By Ben Klayman
March 27 Workers at Volkswagen AG's
plant in Chattanooga, Tennessee, will decide whether they want
union representation, and the United Auto Workers is just one
option for them, VW's top executive in North America said on
Jonathan Browning, head of Volkswagen of America, said in an
interview at the New York auto show that the company expects
Chattanooga plant workers to have a strong voice in its
"We certainly are interested in hearing from the employees
as to whether they believe formal representation is something
that they desire," he told Reuters.
"If employees vote in favor of formal representation, then
it's important to understand that there are a number of
alternatives that may or may not include the UAW."
Browning said no such vote has been scheduled and the issue
is in the very early stages of discussions. He added that as far
as he knew VW's supervisory board also had not discussed the
Historically, auto plants in the American South have been
hostile to unions. In March 2012 the UAW tried to get signatures
of support from workers at the VW Chattanooga plant. The efforts
never gained traction.
Earlier this month, a letter from a top official at IG
Metall, the union that represents VW workers in Germany, to
Chattanooga plant workers urged them to join the UAW.
Also this month, Horst Neumann, VW's board member in charge
of human resources, said the company was in exploratory talks
with the UAW about setting up a German-style labor board at the
Tennessee factory. Browning said the IG Metall
letter and Horst's comments "moved the discussion along
If the plant's workers decided to join the UAW, they would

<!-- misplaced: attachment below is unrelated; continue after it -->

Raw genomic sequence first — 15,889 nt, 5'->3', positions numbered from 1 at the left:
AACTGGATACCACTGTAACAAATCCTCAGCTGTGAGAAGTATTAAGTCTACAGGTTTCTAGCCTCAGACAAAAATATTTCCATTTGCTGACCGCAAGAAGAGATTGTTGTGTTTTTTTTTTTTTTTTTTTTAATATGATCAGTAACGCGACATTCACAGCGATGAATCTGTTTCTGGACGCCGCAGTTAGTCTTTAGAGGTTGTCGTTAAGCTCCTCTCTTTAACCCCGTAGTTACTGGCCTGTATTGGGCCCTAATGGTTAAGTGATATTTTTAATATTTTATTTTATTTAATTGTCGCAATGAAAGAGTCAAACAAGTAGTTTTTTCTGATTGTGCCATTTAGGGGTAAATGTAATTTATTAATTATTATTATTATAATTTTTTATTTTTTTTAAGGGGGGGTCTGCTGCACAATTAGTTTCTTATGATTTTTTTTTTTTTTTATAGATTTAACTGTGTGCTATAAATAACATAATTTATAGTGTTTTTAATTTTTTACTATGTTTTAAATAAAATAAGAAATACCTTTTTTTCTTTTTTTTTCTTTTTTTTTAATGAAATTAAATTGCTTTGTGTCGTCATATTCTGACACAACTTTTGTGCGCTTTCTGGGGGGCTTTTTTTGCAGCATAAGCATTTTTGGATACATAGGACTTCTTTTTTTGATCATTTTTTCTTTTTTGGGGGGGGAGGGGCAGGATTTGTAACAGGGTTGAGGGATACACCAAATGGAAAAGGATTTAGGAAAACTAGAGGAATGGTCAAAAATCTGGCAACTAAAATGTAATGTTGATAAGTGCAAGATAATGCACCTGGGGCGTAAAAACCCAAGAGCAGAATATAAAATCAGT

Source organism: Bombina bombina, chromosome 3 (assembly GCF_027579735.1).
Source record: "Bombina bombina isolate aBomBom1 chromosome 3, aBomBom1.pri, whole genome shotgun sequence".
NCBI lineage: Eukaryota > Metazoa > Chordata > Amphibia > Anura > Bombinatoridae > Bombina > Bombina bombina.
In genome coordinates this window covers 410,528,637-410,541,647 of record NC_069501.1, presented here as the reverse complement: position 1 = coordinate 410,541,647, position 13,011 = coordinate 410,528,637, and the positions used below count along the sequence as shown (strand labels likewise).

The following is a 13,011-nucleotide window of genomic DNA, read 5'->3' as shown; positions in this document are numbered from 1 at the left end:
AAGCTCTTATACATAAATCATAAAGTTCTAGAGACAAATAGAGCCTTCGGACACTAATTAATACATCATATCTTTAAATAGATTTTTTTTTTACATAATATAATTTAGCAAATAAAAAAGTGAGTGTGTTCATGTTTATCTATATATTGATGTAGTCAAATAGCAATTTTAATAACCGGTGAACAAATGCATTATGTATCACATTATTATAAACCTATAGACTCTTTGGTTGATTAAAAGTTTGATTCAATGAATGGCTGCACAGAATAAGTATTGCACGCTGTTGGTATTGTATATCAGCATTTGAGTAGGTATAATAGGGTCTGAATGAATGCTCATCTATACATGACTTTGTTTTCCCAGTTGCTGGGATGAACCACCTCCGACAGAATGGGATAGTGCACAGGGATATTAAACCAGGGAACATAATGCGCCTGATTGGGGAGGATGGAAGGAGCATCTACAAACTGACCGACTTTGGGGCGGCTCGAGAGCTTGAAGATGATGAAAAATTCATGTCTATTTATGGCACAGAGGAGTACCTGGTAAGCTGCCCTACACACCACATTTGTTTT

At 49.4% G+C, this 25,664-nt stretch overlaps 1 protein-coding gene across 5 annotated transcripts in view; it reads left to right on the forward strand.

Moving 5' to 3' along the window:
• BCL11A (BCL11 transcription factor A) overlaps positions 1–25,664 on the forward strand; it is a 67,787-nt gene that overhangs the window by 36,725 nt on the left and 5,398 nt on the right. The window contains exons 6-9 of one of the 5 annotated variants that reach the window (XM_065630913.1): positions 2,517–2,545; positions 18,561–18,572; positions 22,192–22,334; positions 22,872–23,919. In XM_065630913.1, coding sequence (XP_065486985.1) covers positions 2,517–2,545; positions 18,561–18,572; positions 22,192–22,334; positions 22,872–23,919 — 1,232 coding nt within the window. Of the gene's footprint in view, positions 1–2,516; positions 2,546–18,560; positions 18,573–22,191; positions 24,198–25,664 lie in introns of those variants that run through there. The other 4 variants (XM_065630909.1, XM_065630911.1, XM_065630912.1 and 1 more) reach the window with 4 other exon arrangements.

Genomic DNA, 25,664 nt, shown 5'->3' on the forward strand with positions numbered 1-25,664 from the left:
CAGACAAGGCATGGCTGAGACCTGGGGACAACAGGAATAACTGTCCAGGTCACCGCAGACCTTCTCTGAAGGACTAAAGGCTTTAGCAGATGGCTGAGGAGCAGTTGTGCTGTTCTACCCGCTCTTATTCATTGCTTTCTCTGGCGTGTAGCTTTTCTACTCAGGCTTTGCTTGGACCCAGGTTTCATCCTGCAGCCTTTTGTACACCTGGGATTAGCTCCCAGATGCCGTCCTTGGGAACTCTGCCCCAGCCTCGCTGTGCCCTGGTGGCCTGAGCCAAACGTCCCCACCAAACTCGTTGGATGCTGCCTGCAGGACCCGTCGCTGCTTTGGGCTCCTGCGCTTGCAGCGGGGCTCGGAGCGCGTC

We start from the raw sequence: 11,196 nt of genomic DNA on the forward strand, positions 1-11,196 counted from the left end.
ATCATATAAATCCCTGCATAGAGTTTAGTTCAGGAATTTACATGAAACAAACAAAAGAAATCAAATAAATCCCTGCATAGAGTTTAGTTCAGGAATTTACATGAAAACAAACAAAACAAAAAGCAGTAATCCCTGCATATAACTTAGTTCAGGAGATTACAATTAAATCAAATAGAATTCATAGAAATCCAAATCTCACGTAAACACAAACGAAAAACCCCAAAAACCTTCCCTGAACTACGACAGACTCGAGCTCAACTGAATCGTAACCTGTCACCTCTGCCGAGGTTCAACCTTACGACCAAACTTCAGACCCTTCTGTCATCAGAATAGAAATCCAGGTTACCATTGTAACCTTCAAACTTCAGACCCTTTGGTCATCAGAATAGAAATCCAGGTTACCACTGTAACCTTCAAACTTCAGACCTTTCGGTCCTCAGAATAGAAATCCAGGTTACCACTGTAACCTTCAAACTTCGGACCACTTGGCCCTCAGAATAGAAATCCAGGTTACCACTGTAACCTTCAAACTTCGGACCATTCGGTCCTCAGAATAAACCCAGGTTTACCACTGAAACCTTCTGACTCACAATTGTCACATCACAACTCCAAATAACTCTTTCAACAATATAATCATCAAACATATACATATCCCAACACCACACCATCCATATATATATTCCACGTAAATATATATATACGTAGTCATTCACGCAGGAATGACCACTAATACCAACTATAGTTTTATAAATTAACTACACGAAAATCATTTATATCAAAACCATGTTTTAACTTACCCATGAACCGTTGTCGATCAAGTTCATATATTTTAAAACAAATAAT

be the first workforce of a foreign-owned major auto assembly
plant to do so in recent years.
Expanding his union's membership by organizing an assembly
plant of a foreign automaker has been a goal by UAW President
Bob King since his tenure began in mid-2010. The UAW is hoping
that the endorsement of the influential German union IG Metall
will boost its efforts to organize workers in Chattanooga.
VW's U.S. officials have long held the view that its
workers in Tennessee will decide whether to accept the UAW as
their voice in negotiations. Browning on Wednesday said the
alternatives could include other unions or the hourly workers at
the Chattanooga plant possibly forming their own union. He
called the creation of a new union a "remote possibility."
Browning said he had no idea what the time table for the
issue might be, but said it was "complex" and would take time to
work out. "There are a lot of people engaged and participating
in the discussion so I wouldn't expect a quick resolution."
The union is also active in talking about organizing with
workers at two Nissan Motor Co plants, which are in
small cities near Jackson, Mississippi, and Nashville,
Nissan Chief Executive Carlos Ghosn said at the auto show
on Wednesday that it wasn't the first nor would it be the last
time the UAW tries to organize his company's U.S. plants. He
said the workers at those plants would decide that issue, but
added the company prefers direct communication with its
Ghosn more directly opposed the UAW in 2001. As a union
vote was drawing near at the company's plant in Smyrna,
Tennessee, Ghosn made a big-screen video pitch to workers at the
plant. "Bringing a union into Smyrna could result in making
Smyrna not competitive," he said.
Smyrna workers turned back the UAW, 3,103 to 1,486.
Also at the auto show on Wednesday, Hyundai Motor
America head John Krafcik declined to comment on the
UAW's desire to organize the company's U.S. plants. A
spokeswoman for Daimler AG's Mercedes said the German
automaker was neutral on the subject and union representation at
the company's Alabama plant was up to the workers.
Browning also said on Wednesday that VW is studying building
a mid-sized SUV based on a concept vehicle shown at the Detroit
auto show in January and officials have said a decision is
expected some time this year. He said such a vehicle would be
built in North America, but that would be decided as part of the